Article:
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Saturday, February 17, 2018

Aiyaari  

Men At Arms

In the Hindi fantasy novels of Chandrakanta vintage, aiyaars were shape-shifting spies who were exerts with disguises, chemicals and medicinal herbs. Which is why the title of Neeraj Pandey’s new film, Aiyaari, made it sound exciting.  That it turns out such a dud is disappointing because Pandey has been behind thrillers like A Wednesday, Baby, Special 26 and Naam Shabana.

The idea of a covert intelligence unit that will be thrown under a bus if anything goes wrong, has been used in many films, including his own Baby. So is Aiyaari cobbled together from scenes left out of earlier scripts? It lacks the cohesion and tautness expected from a film by Pandey.

Right off, it displays it sloppiness, when the head of the covert unit, Colonel Abhay Singh (Manoj Bajpayee), goes to Egypt to kill a villain – who? why? not explained—and intends to kill him from the window of his hotel room, not with a sniper’s rifle, but a revolver. And then, incredibly, the bullets are in the hotel safe! So, no matter how well the chase and killing is shot in a busy Cairo market, the sequence is dead on arrival.

There are many such glitches scattered through the film, but the biggest flaws are its sluggish pace and incoherence. 
Abhay’s acolyte Major Jai Bakshi (Sidharth Malhotra), overhears, literally via an electronic fly on the wall (a General’s room is not routinely checked for listening devices!) an arms broker Gurinder (Kumud Mishra) offering the General (Vikram Gokhale) a bribe to pass bogus arms bills.  He must have also heard the refusal, but, concluding that the system is corrupt (which is no big secret), he goes rogue.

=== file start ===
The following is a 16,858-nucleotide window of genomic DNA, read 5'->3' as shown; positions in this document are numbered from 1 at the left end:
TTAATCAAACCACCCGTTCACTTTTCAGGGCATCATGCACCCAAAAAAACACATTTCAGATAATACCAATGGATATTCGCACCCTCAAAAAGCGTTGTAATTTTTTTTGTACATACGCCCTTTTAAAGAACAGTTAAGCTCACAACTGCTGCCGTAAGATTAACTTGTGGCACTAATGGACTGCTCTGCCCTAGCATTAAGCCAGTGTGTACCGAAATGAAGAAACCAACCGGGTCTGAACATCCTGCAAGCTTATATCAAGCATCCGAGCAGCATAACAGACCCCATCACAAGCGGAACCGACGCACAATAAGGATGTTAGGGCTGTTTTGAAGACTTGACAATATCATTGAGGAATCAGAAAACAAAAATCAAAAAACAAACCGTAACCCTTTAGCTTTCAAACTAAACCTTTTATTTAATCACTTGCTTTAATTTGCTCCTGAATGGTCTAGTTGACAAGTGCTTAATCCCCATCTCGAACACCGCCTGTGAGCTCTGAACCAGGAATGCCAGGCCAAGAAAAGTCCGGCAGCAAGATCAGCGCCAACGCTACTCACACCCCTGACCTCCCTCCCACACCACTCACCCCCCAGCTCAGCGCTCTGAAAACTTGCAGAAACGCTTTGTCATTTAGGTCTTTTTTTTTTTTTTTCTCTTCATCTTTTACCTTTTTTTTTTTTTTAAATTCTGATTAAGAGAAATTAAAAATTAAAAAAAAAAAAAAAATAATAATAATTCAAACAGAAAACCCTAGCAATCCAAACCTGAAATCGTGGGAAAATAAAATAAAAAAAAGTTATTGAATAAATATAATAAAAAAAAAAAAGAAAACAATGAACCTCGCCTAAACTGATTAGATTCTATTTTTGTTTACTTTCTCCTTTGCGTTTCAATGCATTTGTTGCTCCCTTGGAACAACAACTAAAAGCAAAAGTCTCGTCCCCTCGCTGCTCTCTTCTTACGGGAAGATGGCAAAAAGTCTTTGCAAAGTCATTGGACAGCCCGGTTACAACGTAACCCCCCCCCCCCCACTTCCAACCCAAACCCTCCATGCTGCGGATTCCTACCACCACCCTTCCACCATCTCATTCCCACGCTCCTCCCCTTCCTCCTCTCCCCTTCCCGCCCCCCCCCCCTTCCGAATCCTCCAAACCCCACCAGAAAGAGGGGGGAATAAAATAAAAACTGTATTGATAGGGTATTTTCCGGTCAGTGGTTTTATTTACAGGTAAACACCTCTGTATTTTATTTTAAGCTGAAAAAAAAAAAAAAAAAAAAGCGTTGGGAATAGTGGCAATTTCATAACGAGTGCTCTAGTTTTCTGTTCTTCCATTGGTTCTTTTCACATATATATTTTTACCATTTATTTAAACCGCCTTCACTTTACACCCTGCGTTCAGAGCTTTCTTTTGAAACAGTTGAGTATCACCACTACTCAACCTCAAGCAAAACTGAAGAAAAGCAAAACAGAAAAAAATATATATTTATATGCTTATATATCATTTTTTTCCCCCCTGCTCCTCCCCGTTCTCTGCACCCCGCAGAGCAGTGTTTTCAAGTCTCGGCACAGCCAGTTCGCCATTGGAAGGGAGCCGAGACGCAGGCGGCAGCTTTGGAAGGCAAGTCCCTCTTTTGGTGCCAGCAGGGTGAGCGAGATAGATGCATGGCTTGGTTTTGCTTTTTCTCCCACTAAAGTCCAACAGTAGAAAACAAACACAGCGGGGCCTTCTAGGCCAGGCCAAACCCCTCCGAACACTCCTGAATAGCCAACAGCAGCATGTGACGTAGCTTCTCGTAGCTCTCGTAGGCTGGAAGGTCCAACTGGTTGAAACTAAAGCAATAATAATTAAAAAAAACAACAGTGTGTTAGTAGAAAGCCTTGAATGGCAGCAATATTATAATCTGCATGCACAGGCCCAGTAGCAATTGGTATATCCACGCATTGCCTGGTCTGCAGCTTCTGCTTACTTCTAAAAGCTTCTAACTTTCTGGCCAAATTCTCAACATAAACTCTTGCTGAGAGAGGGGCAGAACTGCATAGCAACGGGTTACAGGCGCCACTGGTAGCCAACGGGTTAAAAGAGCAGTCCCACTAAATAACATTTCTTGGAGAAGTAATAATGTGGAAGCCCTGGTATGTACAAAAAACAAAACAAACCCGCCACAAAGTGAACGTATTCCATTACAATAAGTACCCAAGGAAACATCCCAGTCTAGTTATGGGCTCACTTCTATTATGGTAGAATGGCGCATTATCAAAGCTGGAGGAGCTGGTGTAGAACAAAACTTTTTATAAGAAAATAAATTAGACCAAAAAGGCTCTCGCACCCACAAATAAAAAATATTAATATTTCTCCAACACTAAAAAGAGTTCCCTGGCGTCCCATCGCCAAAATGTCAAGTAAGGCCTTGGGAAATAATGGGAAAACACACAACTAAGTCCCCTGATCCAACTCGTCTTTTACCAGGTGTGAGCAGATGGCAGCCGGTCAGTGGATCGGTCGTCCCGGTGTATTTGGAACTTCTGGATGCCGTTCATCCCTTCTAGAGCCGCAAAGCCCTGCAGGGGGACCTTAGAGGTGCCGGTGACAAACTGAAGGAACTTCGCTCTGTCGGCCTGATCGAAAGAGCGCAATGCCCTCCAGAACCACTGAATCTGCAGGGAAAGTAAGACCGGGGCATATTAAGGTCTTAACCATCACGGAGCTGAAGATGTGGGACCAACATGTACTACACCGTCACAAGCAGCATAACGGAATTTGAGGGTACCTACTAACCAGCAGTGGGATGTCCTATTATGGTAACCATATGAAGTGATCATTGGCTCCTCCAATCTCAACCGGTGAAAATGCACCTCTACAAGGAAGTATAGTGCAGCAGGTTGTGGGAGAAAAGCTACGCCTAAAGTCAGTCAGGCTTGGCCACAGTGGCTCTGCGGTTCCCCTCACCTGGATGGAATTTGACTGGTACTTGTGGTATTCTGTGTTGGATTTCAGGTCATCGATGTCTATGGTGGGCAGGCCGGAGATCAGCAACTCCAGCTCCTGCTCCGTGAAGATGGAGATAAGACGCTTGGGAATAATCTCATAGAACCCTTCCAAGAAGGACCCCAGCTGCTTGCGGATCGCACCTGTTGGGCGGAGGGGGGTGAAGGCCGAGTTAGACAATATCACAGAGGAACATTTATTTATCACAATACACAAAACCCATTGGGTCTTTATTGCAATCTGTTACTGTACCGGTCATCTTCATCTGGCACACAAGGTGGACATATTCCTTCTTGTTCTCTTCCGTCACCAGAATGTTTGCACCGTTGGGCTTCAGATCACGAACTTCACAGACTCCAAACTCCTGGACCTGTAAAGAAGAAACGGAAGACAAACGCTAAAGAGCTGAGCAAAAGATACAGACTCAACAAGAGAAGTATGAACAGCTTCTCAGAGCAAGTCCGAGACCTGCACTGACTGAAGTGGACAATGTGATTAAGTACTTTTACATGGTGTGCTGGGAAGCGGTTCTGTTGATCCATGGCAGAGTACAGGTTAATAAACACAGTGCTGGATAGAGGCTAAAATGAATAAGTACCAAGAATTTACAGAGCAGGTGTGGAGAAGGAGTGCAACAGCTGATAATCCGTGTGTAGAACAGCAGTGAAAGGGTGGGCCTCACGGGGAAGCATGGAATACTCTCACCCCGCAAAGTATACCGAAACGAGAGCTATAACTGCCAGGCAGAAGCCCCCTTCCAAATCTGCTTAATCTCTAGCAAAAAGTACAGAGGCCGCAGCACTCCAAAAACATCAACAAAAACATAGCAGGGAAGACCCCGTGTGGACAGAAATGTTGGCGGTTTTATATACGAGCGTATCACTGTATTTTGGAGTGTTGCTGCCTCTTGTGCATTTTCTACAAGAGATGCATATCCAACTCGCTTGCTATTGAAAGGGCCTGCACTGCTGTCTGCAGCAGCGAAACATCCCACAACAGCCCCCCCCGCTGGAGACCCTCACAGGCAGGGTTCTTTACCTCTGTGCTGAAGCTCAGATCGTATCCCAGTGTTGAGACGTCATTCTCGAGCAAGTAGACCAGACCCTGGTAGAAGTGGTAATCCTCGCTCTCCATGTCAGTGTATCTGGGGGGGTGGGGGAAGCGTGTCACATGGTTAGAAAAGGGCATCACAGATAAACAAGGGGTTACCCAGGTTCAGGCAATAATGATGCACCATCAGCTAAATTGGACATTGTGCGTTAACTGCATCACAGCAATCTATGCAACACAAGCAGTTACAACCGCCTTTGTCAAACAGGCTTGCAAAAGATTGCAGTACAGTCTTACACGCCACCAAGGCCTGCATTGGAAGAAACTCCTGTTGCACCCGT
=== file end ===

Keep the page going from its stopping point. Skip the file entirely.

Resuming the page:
What exactly he means to do with the data he steals from his unit is not clear either, but a fuming Abhay chases him and his hacker girlfriend (Rakul Preet Singh, decorative) to London, from where a mysterious arms dealer Mukesh Kapoor (Adil Hussain) supposedly pulls strings in Delhi. There are needless flashbacks in Kashmir, which add to the film’s 160-minute run time, but nothing to the narrative.
Then, apropos of nothing, the whole mess is dumped in Mumbai and the Adarsh scam—which is no spoiler, because it has been revealed in the film’s publicity pieces—and the audience is left wondering about the connection.
Bajpayee (always dependable) and Malhotra (always bland) do get to don a couple of disguises each, but that hardly matters. The film just goes all over the place and though some individual scenes are interesting, the whole thing just never adds up.
The crucial question the film raises and answers vaguely, is why Indian ex-armymen become weapons dealers!  There is a film there, but Aiyaari is not it.

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